Tony Conner

Conner is on the mend, while Woods has starting aspirations and Webster is avoiding NFL talk

Tony Conner would prefer he not miss even a single practice. The Ole Miss coaching staff, however, is being cautious.

The Rebels are in their second week of fall camp. Conner, a senior safety, has been pretty much full-go from day one. But he sits at least once on those days when Ole Miss holds two practices. 

Conner played in and started just five games at husky last season after injuring his knee against Alabama. Conner said he’s still not 100 percent, but that he’s “getting close” to normal. It’s a day-to-day process he’s embracing as Ole Miss inches closer to its season-opening game against Florida State in Orlando, Fla., Sept. 5.

“I just continue to work with the training staff and getting rehab and everything and continue to do work on it and build strength in it,” he said. “It’s just a day-to-day thing. I really didn’t think it was going to be as bad an injury as it (was), but I knew I was hurt. It’s been keeping me away from the game of football, but God has a plan. Everything happens for a reason.”

Conner entered his junior season as a projected first-round NFL Draft pick alongside fellow former five-star signees Laquon Treadwell, Laremy Tunsil and Robert Nkemdiche. When the quartet signed in the class of 2013, they talked of leaving together as juniors to pursue their professional dreams. 

Only Conner was left behind.

Associated Press

“Everybody had always said us four and Evan Engram would probably be leaving out,” Conner said. “Evan stayed, and on draft night, I watched. It was kind of crazy at first, but I still salute those guys and everything. God has a reason for everything. Everything happens for a reason.”

He’s only looking forward now. Conner is a former All-SEC selection and freshman All-American. He started every game at husky (a hybrid safety/linebacker position, similar to strong safety) in 2014, tying for the team lead and topping all SEC defensive backs with 9.0 tackles for loss. He was second on the team with 69 tackles.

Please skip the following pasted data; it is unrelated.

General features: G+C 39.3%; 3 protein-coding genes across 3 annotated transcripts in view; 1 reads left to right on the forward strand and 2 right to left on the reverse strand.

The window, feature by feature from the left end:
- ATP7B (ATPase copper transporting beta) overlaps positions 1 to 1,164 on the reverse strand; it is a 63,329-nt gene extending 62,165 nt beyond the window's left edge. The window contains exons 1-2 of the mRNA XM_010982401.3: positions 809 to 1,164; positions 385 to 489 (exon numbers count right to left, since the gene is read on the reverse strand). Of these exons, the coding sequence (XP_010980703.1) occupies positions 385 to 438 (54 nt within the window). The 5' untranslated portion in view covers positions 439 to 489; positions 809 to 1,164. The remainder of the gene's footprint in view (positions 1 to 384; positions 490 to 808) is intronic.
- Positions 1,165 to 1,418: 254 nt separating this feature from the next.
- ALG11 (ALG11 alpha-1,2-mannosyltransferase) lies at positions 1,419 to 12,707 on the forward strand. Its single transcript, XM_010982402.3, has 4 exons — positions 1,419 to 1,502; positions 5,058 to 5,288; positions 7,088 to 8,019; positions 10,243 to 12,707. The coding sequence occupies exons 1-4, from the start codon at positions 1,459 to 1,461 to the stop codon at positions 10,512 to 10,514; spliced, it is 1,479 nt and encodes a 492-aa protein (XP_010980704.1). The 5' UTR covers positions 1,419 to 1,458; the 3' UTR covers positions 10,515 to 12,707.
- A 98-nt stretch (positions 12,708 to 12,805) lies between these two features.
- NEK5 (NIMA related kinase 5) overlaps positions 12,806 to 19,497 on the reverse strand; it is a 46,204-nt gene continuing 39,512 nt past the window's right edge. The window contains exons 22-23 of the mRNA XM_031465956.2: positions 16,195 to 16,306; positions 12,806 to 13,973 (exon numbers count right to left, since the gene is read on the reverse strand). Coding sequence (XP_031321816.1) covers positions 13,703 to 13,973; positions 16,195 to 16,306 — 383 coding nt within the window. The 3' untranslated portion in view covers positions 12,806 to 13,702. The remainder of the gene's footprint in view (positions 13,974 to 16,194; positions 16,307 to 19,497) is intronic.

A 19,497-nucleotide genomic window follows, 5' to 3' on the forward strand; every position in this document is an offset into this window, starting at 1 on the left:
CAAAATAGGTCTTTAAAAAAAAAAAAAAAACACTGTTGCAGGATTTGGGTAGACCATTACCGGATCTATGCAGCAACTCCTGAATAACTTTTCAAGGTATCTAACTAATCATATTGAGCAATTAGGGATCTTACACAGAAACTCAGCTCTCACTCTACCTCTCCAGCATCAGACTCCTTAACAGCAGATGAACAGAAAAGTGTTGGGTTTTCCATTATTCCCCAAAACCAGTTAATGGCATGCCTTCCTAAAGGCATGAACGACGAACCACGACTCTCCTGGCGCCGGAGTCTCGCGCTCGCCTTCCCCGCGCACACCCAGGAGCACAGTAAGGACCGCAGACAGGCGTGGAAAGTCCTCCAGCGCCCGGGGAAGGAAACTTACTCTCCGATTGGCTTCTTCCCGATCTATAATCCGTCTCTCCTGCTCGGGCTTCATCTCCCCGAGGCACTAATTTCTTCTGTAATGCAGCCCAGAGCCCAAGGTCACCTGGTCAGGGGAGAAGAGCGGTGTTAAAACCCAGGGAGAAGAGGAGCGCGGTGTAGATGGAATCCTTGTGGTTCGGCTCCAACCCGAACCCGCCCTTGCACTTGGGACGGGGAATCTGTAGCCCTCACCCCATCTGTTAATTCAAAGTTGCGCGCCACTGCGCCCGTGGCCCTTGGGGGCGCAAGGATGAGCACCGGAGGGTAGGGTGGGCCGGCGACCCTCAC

“With this injury and everything, the first game back, people are going to try to test you,” he said. “It’s a day-to-day thing to continue to just rehab and build the strength up in my leg. I’m focused on my coverages and everything. It’s going to be a tough road. When I first got out there, I was thinking about (the knee) too much and it started bothering me. But it’s gotten better with time. 

“The plays and everything, it’s come back right away. I’ve been in the film room with the young guys. Coach will point out some things that the young guys might not know and he’ll ask me, and I have to point things out to him and help the young guys out. It’s just really refreshing my mind. It’s just going out and just doing it.”

Woods Pushing Hampton?

Conner isn’t the only question mark in the Rebel secondary. Ole Miss lost a pair of four-year starters in Trae Elston and Mike Hilton, and veteran C.J. Moore recently underwent surgery to repair a torn pectoral muscle.

For a fall camp all but bereft of actual position battles, the ongoing competition between veteran C.J. Hampton and sophomore Zedrick Woods at free safety carries real intrigue. Ole Miss is still waiting on Hampton to make a major impact after signing him as a four-star prospect in 2014. He totaled 27 tackles in nine games — four starts — at free safety last season.

Woods, meanwhile, is an unheralded two-start signee who surprised many with his impressive play as a true freshman last season. He appeared in every game with two starts, finishing with 25 tackles, one tackle for loss and an interception.